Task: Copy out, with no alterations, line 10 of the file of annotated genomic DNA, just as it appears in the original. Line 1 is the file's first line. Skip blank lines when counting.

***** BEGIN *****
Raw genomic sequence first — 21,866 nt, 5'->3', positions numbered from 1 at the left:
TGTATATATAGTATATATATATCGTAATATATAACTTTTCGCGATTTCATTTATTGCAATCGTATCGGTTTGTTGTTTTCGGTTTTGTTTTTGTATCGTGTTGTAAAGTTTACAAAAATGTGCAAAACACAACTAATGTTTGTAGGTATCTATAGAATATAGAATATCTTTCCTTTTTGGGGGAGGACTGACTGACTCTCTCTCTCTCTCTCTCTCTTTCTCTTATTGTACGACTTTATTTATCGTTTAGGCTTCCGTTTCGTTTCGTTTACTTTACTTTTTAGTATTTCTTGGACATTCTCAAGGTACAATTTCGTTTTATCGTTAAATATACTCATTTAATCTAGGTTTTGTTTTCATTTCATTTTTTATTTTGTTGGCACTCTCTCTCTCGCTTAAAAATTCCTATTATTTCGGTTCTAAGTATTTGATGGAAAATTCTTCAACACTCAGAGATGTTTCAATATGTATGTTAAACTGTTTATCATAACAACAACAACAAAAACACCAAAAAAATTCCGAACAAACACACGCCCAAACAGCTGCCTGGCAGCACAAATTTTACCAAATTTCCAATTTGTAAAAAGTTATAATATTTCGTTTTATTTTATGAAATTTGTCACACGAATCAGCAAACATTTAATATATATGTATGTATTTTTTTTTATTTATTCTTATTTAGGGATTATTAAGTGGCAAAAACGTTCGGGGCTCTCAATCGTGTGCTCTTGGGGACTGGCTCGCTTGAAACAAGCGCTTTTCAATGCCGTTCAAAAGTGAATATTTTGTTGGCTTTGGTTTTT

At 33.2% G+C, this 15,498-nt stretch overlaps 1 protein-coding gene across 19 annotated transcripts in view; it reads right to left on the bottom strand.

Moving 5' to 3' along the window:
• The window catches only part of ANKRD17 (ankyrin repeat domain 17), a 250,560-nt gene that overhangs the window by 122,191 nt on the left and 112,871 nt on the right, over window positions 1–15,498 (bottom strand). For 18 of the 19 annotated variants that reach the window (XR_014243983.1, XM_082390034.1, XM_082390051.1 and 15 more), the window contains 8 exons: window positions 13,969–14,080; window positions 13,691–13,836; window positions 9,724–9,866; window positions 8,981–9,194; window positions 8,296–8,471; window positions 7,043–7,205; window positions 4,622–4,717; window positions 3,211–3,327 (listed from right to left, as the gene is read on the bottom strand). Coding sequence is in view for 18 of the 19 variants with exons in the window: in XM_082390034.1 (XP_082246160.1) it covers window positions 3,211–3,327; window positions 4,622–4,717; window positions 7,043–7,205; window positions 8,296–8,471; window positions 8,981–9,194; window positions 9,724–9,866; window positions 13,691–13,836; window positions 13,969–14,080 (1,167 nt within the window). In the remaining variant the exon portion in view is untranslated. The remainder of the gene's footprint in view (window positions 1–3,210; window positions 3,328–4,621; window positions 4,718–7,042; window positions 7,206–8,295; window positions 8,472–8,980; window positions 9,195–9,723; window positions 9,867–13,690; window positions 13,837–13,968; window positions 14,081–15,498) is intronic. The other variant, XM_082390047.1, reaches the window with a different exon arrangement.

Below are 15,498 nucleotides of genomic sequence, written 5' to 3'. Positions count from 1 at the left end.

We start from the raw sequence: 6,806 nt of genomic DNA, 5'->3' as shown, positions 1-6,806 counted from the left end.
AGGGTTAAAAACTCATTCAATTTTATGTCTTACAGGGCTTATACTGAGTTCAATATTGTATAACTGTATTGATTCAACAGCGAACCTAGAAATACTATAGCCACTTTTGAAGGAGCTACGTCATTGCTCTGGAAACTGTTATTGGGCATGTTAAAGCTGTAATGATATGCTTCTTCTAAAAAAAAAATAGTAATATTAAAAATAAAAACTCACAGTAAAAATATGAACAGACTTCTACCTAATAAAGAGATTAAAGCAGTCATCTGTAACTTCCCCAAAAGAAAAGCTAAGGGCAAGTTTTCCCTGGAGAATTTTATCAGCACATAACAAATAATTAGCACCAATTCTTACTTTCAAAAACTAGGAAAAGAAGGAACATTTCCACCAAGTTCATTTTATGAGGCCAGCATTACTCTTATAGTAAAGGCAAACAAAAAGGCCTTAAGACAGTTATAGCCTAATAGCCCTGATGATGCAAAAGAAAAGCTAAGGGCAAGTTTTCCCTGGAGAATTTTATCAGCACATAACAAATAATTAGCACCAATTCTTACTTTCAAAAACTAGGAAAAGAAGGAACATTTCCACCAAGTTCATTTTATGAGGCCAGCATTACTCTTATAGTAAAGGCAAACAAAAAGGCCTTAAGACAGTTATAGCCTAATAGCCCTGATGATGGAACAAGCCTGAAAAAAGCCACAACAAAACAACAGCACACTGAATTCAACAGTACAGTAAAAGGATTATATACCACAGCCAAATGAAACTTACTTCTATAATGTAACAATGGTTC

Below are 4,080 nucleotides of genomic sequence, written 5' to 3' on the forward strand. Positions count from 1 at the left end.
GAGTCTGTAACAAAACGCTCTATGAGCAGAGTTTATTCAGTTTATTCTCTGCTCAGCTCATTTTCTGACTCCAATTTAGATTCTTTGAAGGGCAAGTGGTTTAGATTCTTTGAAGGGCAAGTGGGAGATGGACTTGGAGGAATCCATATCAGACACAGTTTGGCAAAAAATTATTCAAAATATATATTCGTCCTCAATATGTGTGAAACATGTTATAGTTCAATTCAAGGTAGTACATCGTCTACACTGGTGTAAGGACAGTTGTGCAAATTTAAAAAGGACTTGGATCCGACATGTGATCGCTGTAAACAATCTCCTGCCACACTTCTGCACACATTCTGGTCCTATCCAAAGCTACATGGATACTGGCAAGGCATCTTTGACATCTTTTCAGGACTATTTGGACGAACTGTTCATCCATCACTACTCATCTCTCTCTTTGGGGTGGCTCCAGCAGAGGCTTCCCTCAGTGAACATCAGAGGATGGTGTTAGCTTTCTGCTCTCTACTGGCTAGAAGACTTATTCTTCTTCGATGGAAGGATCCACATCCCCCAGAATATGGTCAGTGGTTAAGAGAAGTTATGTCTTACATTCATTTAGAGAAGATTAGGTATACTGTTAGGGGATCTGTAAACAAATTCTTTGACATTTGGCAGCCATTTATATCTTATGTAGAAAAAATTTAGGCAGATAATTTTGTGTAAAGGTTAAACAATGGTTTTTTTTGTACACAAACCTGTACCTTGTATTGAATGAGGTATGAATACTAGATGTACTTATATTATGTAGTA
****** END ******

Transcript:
GAGTCTGTAACAAAACGCTCTATGAGCAGAGTTTATTCAGTTTATTCTCTGCTCAGCTCATTTTCTGACTCCAATTTAGATTCTTTGAAGGGCAAGTGGTTTAGATTCTTTGAAGGGCAAGTGGGAGATGGACTTGGAGGAATCCATATCAGACACAGTTTGGCAAAAAATTATTCAAAATATATATTCGTCCTCAATATGTGTGAAACATGTTATAGTTCAATTCAAGGTAGTACATCGTCTACACTGGTGTAAGGACAGTTGTGCAAATTTAAAAAGGACTTGGATCCGACATGTGATCGCTGTAAACAATCTCCTGCCACACTTCTGCACACATTCTGGTCCTATCCAAAGCTACATGGATACTGGCAAGGCATCTTTGACATCTTTTCAGGACTATTTGGACGAACTGTTCATCCATCACTACTCATCTCTCTCTTTGGGGTGGCTCCAGCAGAGGCTTCCCTCAGTGAACATCAGAGGATGGTGTTAGCTTTCTGCTCTCTACTGGCTAGAAGACTTATTCTTCTTCGATGGAAGGATCCACATCCCCCAGAATATGGTCAGTGGTTAAGAGAAGTTATGTCTTACATTCATTTAGAGAAGATTAGGTATACTGTTAGGGGATCTGTAAACAAATTCTTTGACATTTGGCAGCCATTTATATCTTATGTAGAAAAAATTTAGGCAGATAATTTTGTGTAAAGGTTAAACAATGGTTTTTTTTGTACACAAACCTGTACCTTGTATTGAATGAGGTATGAATACTAGATGTACTTATATTATGTAGTA